Looking at the subjective devotee or seeker and his personality, you cannot overlook the ultimate factor of all religious and spiritual living.
Knowledge Sine Qua Non
Right knowledge cannot be divested from any pursuit of man. This is so in respect of his religious and spiritual or yogic pursuits as well. What is the pursuit, what does it propose to gain for him, is he getting nearer that end, are the qualifications required for achieving his end present more and more etc., these are very vital questions. Whatever you may say on the ground of faith and its merits, you cannot oust these considerations. Even faith, closely viewed, is the refined form of an ultimate knowledge and its acceptance.
How can this quest for knowledge be met except by taking the knowledge pursuit itself as an independent item of dedication? To gain knowledge, in any field whatever, the only course available is to approach it in all earnestness. The approach is through questioning and introspection. Unless you put the why before a thing, the knowledge about that thing will never be revealed to you. Ask any question you like: Why morals and morality? Why dharma or restraint? Why God? And His realization? What is Yoga? Why should it be sought? What is the soul and where does it reign? What is its relationship with the body? Why should the soul be considered at all in the context of 1ife?
Where lies the secret source of all powers, external and internal, we find manifest in the world? How many such sources are there? Are they one, indeed, as the religions and scriptures declare? if so, is not the source of all my powers, of all other things including those of the sun and the moon? If this be the case, the search for it and its discovery and its direct apprehension, is rather easy, practicable in any way.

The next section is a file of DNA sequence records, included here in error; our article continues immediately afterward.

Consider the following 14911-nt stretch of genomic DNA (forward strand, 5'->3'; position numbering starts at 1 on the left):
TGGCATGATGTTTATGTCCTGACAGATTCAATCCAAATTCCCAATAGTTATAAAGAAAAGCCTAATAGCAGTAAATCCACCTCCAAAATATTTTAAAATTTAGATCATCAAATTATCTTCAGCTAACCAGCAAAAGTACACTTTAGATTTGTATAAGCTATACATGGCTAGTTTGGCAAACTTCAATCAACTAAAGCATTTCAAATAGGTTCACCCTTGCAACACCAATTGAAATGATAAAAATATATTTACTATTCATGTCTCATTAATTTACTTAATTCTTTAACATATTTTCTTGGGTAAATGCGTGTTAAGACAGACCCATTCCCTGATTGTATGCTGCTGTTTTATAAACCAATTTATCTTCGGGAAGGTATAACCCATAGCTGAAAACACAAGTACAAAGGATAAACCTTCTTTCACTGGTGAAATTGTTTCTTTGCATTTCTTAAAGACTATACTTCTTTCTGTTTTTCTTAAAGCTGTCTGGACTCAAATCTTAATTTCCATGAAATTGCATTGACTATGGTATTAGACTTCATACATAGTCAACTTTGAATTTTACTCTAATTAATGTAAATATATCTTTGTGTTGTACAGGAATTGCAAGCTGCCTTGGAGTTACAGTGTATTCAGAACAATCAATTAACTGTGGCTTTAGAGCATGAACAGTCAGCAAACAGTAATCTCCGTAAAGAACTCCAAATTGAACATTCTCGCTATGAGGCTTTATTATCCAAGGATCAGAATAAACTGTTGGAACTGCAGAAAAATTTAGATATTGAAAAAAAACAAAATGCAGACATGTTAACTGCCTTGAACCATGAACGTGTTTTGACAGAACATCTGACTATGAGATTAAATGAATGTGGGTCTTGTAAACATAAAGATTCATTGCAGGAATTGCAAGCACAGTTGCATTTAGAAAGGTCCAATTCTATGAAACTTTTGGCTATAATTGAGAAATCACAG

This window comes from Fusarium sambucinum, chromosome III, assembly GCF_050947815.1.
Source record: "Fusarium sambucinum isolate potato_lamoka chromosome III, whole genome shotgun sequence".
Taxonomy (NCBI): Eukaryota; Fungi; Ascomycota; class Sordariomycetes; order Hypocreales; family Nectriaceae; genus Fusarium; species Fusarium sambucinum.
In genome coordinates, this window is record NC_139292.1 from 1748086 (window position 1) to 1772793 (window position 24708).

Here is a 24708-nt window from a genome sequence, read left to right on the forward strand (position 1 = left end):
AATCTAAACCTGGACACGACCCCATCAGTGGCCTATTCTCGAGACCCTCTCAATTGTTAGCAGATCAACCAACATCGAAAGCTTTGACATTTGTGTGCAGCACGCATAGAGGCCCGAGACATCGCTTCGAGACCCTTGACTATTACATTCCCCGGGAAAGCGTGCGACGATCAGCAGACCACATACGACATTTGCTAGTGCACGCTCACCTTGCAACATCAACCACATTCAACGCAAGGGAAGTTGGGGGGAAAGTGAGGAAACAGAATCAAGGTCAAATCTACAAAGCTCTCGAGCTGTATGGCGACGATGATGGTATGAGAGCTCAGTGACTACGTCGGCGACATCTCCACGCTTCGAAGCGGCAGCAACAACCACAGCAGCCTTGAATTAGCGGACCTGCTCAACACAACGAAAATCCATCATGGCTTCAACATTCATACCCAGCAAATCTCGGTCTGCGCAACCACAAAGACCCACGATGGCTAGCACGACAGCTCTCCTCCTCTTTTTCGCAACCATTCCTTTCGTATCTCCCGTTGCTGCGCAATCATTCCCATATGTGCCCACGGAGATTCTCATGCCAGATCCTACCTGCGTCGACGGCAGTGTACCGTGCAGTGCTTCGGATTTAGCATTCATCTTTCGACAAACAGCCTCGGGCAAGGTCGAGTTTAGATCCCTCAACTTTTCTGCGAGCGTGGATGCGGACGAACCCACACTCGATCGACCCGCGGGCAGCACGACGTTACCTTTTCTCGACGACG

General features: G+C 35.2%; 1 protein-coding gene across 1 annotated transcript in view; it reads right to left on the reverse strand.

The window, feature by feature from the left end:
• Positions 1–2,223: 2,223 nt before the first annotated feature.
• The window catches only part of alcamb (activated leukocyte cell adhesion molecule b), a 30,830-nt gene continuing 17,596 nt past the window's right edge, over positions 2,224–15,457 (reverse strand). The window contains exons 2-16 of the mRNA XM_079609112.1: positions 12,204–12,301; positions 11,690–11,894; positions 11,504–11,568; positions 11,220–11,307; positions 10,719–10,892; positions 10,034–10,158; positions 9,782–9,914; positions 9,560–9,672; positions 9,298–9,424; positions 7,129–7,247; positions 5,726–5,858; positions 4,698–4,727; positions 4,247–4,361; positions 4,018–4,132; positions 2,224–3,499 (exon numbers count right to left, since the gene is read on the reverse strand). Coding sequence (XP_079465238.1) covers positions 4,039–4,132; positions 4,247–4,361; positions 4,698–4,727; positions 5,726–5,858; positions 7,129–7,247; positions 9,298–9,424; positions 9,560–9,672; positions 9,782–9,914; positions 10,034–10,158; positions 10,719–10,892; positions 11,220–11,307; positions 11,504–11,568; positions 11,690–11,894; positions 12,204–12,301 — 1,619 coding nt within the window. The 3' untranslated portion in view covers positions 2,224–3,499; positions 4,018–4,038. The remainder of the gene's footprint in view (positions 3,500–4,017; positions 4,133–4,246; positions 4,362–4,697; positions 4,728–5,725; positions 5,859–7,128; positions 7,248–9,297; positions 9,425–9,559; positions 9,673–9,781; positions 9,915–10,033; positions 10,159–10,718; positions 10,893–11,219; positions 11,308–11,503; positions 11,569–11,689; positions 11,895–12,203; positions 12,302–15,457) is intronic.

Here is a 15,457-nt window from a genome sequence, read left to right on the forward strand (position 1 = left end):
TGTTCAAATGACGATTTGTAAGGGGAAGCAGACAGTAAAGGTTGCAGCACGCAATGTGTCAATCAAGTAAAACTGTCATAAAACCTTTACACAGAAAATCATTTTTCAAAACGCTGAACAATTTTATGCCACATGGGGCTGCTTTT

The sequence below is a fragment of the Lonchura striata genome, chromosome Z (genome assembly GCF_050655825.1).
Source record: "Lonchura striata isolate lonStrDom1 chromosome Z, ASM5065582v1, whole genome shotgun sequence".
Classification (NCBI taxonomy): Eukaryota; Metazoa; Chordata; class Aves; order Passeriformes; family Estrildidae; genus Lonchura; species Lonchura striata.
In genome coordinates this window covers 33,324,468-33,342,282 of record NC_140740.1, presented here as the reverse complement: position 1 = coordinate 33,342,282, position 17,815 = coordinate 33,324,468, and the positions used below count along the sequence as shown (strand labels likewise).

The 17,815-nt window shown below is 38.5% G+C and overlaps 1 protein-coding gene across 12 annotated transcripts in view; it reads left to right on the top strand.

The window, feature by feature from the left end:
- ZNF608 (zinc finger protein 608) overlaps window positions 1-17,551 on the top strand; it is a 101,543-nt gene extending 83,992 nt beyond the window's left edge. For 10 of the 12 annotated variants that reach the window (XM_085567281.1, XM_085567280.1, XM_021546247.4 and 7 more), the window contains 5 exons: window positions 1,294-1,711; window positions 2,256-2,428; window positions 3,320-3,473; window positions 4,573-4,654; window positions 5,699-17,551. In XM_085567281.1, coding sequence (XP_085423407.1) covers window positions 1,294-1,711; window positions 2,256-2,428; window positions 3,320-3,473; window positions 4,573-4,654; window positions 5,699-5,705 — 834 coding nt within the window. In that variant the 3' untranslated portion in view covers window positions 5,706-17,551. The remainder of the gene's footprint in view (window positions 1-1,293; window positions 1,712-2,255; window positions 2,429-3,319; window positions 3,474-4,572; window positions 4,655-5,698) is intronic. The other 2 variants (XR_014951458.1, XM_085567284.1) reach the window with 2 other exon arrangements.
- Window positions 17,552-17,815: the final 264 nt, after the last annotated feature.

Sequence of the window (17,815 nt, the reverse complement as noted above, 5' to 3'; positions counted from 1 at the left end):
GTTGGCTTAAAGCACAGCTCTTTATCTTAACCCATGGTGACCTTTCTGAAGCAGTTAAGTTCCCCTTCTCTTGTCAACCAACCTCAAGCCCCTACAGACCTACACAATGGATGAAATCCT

In this way. there can be dozens of questions. One or more of them can be quite delightful and gripping to any one. Every one should take those which interest his mind most and pursue them. That will mark the true beginning of the religious and devotion evolution for him. In fact, this kind of enquiry and the pursuit of it ever thereafter is the last stage of religious life. The Upanishads, enjoined at the end of the Vedas, are an immortal proof for it. So too, the various stories, dealing with the enquiries and searches contained in all other scriptures, devotional, yogic or otherwise, are an equal proof.
For the devotees too the same is the course, none different. I am reminded of what Sri Krishna’s parents, Vasudeva and Devaki, one day asked of the sage Narada, when he visited Dwaraka in the course of his wanderings. Seating him with honour, they enquired of the Sage: “What are the characteristics of the true devotee of the Lord by which the Lord himself would be propitiated and pleased, and by the pursuit of which they can evolve themselves and be absorbed into the immortal being of the supreme lord?”
Is this not an enquiry? In answer, Sage Narada, repeated exactly what transpired between the None Sages of yore and the Emperor Nimi, who too enquired of the former in precisely the same way as did Vasudeva and Devaki. The whole conversation, which consisted of questions and answers, was reproduced by Sage Narada to Sri Krishna’s parents.
That is how I say that enquiry and introspection become the final constituent of any valid pursuit of Hinduism. By enquiry alone your inner being can be made to rise and reach the heights you want to. By introspection alone can you rate yourself as to where you are, what you are now and how and where you should be. Hinduism becomes Hinduism only when this enquiry and introspection form a vital part.